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How to Empower Leaders at Church Blog Feature

By: Patrick O'Connell on December 14, 2017

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How to Empower Leaders at Church

Leadership

Strong leadership in your church is desirable. You want leaders. But how do you actually empower these leaders at your church? Whether you are grooming new leaders or looking to vitalize current ones, here is a simple tool that looks at how to empower the leaders in your church or at your sites to actually go out and do the things you’re looking for them to do.

Keep it utterly simple. Why? Because simple is transferable, and if it's transferable, it's reproducible. Read through the life of Jesus as he develops leaders and see if you don't come up with some of the same things.

At Community Christian Church, we want all of our people to see themselves as missionaries. Everyone is a missionary, everywhere. Whatever their context–the cul-de-sac, the neighborhood, the sports team they coach–it doesn't matter. They are a missionary. We've developed simple practices that help people walk through missional activities, and the same steps can be used for empowering leaders.

B.L.E.S.S.

 

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B – Begin with prayer: We will pray for the people or place to which we are sent.

Say you want to meet and reach people in your neighborhood. Start by praying for your neighbors and the neighborhood as a whole. Always begin with prayer.

L – Listen: We will listen to the people or place to which we are sent.

How about inviting the people in your neighborhood over to your house for a barbeque to just listen to their stories? Don't hit them with the gospel. Don't tell them about your church. Just listen to them and try to understand where people are coming from. Start building a relationship.

E – Eat: We will share meals with those to whom we are sent.

When you sit down and have a meal with people, you get to learn about each other really quick, right? So many memorable moments and conversations happen at the table. Having a meal is simple, but very impactful.

S – Serve: We will respond to the needs we discover among those to whom we are sent.

When you have listened to people and when you have eaten with them, you'll have a really clear understanding of their needs and how you can serve or lead them. Maybe there’s a single mom in your neighborhood and you know that she struggles to get the kids to practice on Thursdays. Serve her by volunteering to drive the kids to practice.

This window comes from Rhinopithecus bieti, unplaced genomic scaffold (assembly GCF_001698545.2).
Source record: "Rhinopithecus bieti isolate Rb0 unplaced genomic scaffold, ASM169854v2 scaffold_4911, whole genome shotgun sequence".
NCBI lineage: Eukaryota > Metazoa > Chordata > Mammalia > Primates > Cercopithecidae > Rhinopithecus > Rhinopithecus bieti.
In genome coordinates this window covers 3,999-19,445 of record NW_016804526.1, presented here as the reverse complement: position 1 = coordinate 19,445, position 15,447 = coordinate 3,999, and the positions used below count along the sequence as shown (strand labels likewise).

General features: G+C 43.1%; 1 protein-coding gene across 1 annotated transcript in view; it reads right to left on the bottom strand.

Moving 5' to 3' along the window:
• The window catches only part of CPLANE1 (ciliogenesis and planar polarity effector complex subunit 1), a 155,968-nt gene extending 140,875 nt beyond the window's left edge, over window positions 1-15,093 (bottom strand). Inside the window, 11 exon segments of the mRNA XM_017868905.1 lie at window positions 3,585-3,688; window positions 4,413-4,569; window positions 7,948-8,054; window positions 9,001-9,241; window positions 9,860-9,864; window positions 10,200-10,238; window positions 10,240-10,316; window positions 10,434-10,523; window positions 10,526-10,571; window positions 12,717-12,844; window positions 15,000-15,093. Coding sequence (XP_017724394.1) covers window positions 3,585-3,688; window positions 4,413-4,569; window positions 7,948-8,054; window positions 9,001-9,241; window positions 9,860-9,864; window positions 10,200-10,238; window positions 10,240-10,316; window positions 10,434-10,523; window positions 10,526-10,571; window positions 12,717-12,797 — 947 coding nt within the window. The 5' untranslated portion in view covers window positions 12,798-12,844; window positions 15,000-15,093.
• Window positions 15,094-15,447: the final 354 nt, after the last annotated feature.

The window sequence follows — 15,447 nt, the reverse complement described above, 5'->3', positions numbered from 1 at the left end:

S – Story: We will share the story of Jesus and what He is doing in our lives with those to whom we are sent.

Last, and only then, do we recommend you share your story. Don't share your story before you've listened because you need to earn this right.

So how do we empower leaders? Leaders are developed and empowered when they are on the receiving end of these B.L.E.S.S. practices. These practices don't have to only be used in missional work. Pray for, listen to, eat with, and serve the people that are current leaders or that are being groomed into leadership. When they are being prayed for, when they feel valued and affirmed, when their own needs are being met, and when they are given space to talk, empowered leaders are easy to come by. They will be ready to step upthey will want to step upto meet the community's need for leadership.  

 

Patrick O’Connell is passionate about helping people start new things for the Kingdom. A man who didn’t grow up in church, he dabbled in atheism and was a committed agnostic for many years. He eventually found his way back to God. O'Connell helped plant a network of churches in Kansas City, and it was there that he began coaching and training church planters. He wants to leverage his knowledge, experiences and understanding of church planting and Kingdom to help people find and follow Jesus. Today he does this as Director of NewThing. Patrick has served in the U.S. Army, graduated from the University of Illinois at Chicago, and received a Master in Missional Church Movements from Wheaton College. He’s married to Nancy, and they have three kids. He likes to run, read, and hang out with friends and family.